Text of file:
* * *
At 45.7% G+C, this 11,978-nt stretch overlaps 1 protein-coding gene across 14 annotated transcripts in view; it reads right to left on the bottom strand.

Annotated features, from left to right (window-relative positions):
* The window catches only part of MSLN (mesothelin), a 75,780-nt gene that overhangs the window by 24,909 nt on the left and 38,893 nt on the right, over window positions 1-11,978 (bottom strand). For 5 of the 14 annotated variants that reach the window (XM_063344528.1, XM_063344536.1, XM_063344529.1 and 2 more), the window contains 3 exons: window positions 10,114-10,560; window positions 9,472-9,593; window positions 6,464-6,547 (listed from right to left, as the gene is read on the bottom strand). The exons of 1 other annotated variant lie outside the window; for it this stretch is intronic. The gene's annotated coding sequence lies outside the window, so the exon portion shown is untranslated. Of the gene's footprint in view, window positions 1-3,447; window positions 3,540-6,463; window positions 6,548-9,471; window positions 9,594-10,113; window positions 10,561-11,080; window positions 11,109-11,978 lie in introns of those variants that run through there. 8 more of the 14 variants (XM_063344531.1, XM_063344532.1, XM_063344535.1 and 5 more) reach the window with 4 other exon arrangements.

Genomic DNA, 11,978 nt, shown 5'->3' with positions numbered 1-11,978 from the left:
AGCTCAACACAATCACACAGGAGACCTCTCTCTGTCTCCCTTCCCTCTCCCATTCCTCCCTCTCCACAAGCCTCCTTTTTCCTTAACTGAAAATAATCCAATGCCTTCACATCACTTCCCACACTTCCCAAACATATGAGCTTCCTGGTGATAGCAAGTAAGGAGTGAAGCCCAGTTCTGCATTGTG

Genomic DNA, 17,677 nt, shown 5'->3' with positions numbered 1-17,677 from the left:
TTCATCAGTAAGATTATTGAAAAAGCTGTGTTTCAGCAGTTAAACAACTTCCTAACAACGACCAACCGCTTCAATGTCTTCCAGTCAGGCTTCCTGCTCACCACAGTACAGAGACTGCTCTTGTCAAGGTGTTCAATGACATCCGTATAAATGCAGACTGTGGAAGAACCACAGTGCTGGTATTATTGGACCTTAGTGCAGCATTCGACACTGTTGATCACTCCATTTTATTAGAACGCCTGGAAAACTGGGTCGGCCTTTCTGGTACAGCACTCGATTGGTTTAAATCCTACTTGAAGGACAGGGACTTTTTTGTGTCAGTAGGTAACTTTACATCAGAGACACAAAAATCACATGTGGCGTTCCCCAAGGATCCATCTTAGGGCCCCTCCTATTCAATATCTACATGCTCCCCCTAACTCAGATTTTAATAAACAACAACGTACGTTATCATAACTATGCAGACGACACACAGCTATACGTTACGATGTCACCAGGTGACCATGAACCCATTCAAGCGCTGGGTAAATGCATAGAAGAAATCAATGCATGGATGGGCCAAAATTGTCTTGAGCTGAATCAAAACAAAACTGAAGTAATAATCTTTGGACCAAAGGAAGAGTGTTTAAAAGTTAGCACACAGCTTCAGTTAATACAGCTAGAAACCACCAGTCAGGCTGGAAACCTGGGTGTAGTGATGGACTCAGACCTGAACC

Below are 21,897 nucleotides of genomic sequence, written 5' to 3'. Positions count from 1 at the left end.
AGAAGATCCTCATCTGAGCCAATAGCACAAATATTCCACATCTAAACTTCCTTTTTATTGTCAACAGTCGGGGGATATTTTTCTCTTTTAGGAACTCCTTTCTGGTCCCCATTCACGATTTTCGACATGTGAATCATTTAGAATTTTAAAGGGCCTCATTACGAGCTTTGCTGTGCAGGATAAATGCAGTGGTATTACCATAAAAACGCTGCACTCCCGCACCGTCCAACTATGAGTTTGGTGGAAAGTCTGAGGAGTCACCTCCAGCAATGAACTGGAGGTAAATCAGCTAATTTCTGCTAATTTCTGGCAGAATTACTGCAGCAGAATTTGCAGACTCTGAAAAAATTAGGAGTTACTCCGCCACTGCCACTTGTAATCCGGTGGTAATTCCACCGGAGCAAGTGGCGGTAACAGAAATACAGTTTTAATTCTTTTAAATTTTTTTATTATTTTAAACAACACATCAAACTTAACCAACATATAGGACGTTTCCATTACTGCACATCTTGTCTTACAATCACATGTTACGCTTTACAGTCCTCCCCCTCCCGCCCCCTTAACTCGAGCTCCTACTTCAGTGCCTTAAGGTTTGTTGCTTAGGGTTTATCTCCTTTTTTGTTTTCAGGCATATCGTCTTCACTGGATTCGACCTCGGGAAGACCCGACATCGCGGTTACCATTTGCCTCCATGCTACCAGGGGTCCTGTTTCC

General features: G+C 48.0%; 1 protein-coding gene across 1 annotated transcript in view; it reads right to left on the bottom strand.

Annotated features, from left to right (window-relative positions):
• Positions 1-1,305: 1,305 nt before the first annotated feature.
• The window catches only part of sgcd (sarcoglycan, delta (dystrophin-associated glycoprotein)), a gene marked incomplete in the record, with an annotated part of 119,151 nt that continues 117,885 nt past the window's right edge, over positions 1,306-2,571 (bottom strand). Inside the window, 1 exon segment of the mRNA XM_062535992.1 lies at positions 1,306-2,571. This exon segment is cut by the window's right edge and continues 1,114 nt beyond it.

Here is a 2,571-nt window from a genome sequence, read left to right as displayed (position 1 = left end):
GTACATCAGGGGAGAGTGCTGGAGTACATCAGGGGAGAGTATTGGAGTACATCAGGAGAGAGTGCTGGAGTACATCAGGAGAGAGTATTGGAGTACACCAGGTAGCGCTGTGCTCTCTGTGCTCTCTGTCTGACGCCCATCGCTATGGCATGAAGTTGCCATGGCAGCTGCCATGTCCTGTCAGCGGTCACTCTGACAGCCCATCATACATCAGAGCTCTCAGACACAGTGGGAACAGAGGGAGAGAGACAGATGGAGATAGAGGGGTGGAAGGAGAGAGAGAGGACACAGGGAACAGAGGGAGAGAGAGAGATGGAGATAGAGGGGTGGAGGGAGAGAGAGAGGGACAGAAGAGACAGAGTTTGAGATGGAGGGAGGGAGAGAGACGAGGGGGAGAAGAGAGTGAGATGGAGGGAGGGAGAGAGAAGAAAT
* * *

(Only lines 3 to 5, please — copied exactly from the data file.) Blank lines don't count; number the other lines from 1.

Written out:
* The window catches only part of MSLN (mesothelin), a 75,780-nt gene that overhangs the window by 24,909 nt on the left and 38,893 nt on the right, over window positions 1-11,978 (bottom strand). For 5 of the 14 annotated variants that reach the window (XM_063344528.1, XM_063344536.1, XM_063344529.1 and 2 more), the window contains 3 exons: window positions 10,114-10,560; window positions 9,472-9,593; window positions 6,464-6,547 (listed from right to left, as the gene is read on the bottom strand). The exons of 1 other annotated variant lie outside the window; for it this stretch is intronic. The gene's annotated coding sequence lies outside the window, so the exon portion shown is untranslated. Of the gene's footprint in view, window positions 1-3,447; window positions 3,540-6,463; window positions 6,548-9,471; window positions 9,594-10,113; window positions 10,561-11,080; window positions 11,109-11,978 lie in introns of those variants that run through there. 8 more of the 14 variants (XM_063344531.1, XM_063344532.1, XM_063344535.1 and 5 more) reach the window with 4 other exon arrangements.

Genomic DNA, 11,978 nt, shown 5'->3' with positions numbered 1-11,978 from the left:
AGCTCAACACAATCACACAGGAGACCTCTCTCTGTCTCCCTTCCCTCTCCCATTCCTCCCTCTCCACAAGCCTCCTTTTTCCTTAACTGAAAATAATCCAATGCCTTCACATCACTTCCCACACTTCCCAAACATATGAGCTTCCTGGTGATAGCAAGTAAGGAGTGAAGCCCAGTTCTGCATTGTG